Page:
No list of queer cinema would be complete without a contribution from the late, great German filmmaker Rainer Werner Fassbinder. His final film -- 1982's "Querelle" -- capped off an epic career with an adpatation of Jean Genet's 1947 novel "Querelle de Brest." Following a hot sailor (Brad Davis) who ends up getting into some serious trouble (a lot of murder and even more sex) at a brothel in a French coastal town, it was one of the first films from an internationally renowed filmmaker to offer up a considerably uncompromising portrait of male homosexuality.
"Rebel Without a Cause"
What, you don't think this movie is gay? Think again. Or, better yet, watch it again and put a little more of your focus on Plato, played beautifully by the haunting Sal Mineo. Watch the way Plato looks at James Dean. I've always felt his feelings went beyond idolatry, but I can't decide whether the film paints them in visible, broad strokes or not. Perhaps it's because any viewer probably feels the same way gazing up at James Dean the screen. [Austin Dale]
“The Rocky Horror Picture Show”
Initially a box office bomb upon its release in 1975, Richard O’Brien’s gender-bending rock musical became a cult phenomenon thanks to audience participation heavy midnight screenings and an outcast friendly message of “Don’t dream it. Be it.” The film finds a young couple getting lost in a rainstorm and taking shelter in a giant castle housed by mad scientist Dr. Frank N. Furter (Tim Curry) and his bizarre servants. “Rocky Horror” takes the underlying homoeroticism of films like “Frankenstein” and brings it to the forefront as Frank tries to create his own man/sex object. Legions of fans still show up at screenings dressed as Curry’s “sweet transvestite” Frank N. Furter and Susan Sarandon and Barry Bostwick’s naïve couple Brad (“Asshole!”) and Janet (“Slut!”) to sing along, shout out their own lines, spray water pistols and throw toast. If you haven’t lost your “RHPS” virginity yet, there’s no time like the present. [Devin Lee Fuller]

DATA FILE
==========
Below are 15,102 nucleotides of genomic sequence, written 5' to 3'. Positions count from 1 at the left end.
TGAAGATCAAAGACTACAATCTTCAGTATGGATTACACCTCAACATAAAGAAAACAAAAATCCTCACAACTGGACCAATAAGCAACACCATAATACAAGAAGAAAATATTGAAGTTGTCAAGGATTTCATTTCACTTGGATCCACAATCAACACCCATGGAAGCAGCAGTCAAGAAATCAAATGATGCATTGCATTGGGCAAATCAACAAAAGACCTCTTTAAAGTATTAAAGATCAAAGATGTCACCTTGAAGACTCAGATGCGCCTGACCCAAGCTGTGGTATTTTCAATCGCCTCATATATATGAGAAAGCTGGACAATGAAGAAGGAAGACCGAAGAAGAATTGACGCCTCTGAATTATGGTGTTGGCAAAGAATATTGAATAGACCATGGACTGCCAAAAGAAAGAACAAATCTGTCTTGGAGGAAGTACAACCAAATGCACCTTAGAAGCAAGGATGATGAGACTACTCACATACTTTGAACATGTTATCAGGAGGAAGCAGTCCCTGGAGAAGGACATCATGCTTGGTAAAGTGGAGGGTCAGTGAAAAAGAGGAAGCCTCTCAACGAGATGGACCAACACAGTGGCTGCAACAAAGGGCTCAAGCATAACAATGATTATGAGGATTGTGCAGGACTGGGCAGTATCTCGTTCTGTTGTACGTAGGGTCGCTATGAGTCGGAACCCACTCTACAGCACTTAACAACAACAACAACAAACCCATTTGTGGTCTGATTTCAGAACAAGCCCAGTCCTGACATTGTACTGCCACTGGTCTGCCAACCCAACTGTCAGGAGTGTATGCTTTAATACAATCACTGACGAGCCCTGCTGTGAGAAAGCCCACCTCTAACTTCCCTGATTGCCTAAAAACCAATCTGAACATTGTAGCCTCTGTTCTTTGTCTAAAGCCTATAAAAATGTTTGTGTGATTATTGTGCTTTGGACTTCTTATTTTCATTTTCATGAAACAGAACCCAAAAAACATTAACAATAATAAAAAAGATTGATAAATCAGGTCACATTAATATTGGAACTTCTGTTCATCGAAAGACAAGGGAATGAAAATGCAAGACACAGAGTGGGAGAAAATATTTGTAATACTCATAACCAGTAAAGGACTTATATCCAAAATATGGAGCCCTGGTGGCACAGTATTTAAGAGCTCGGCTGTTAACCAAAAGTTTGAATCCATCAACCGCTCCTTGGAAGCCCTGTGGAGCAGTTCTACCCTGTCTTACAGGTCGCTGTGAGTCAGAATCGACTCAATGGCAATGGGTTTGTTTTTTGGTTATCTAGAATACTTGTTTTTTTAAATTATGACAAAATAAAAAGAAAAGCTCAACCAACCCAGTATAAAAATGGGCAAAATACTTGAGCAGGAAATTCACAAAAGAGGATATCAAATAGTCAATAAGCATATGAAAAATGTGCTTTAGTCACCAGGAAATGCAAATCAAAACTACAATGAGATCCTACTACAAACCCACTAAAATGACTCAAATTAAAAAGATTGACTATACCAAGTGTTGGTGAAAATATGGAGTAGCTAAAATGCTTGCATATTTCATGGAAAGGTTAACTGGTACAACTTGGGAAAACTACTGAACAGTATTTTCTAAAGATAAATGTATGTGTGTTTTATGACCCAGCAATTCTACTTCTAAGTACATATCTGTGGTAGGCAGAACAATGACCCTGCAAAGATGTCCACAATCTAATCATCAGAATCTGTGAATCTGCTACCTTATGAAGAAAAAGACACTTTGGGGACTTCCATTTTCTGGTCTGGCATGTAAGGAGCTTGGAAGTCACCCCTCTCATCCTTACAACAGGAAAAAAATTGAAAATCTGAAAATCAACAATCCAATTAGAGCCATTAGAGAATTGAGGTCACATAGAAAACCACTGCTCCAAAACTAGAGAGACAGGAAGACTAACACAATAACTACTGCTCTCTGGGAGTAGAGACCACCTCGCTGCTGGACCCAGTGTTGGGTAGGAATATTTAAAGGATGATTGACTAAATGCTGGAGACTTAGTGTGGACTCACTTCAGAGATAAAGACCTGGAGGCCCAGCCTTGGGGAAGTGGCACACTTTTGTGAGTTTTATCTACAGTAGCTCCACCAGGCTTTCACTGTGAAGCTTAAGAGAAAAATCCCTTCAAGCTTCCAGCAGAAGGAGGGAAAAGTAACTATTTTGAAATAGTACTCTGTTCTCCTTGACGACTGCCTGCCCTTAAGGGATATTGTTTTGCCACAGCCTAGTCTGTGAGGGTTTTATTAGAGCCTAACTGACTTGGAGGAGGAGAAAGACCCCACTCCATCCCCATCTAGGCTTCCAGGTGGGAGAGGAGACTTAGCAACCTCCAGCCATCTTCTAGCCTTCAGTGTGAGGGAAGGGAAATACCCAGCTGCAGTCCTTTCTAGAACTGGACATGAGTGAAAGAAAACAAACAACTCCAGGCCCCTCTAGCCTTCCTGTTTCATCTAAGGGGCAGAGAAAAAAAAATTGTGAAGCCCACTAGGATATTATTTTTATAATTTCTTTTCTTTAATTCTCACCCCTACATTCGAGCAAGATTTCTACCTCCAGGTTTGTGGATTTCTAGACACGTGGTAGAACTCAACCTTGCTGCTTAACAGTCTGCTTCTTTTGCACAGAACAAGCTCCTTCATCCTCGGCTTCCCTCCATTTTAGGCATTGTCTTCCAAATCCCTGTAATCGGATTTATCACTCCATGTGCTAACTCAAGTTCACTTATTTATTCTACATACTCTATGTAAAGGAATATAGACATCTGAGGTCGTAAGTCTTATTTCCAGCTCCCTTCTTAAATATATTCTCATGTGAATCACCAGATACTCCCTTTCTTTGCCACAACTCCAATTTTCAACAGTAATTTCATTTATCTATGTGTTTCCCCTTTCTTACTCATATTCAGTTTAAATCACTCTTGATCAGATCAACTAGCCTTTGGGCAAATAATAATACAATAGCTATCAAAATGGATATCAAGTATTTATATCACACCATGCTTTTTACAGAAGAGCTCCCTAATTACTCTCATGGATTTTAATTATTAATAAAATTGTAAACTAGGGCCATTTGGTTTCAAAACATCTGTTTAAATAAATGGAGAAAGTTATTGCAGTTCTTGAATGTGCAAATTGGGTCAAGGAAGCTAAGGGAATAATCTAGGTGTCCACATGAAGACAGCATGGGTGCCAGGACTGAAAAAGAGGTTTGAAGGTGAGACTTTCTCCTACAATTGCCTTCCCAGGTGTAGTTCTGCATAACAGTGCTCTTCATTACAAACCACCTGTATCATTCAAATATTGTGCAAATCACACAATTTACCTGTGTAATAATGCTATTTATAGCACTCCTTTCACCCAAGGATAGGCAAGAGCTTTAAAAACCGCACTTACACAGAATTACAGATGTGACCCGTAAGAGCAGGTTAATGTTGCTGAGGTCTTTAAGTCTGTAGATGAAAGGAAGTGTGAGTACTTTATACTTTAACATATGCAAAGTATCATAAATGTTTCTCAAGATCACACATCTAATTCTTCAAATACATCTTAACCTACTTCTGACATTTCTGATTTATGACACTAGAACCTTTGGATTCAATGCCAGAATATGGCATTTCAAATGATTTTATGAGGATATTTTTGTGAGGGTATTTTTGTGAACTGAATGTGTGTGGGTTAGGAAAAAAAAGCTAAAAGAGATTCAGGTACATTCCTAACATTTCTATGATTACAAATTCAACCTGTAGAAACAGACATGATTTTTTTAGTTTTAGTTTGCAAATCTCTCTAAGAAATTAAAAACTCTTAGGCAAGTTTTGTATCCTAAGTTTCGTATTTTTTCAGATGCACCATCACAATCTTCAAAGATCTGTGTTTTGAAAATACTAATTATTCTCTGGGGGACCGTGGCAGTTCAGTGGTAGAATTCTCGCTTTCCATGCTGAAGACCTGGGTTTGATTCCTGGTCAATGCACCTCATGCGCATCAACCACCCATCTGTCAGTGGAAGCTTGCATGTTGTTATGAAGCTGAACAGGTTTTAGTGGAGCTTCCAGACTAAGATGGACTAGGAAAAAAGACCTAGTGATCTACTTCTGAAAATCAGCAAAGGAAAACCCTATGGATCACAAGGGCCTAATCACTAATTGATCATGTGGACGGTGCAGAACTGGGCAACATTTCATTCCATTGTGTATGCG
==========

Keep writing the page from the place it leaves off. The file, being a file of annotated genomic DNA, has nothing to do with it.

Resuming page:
“A Single Man”
Colin Firth’s titular single man, George, is a college professor whose longtime partner recently died in a car accident. Facing life alone is unbearable for George, so over the course of one day he plans his suicide. Tom Ford’s directorial debut is as impeccably art directed as one would expect from the fashion designer; he alternates from using a faded color palette to a bright one whenever George sees something (or someone) attractive in front of him. And while some may find the stylistic touches to be a little much, there’s nothing excessive about Firth’s pitch-perfect performance. While Firth won an Oscar the following year in “The King’s Speech,” his performance here is less showy and far more affecting. [Devin Lee Fuller]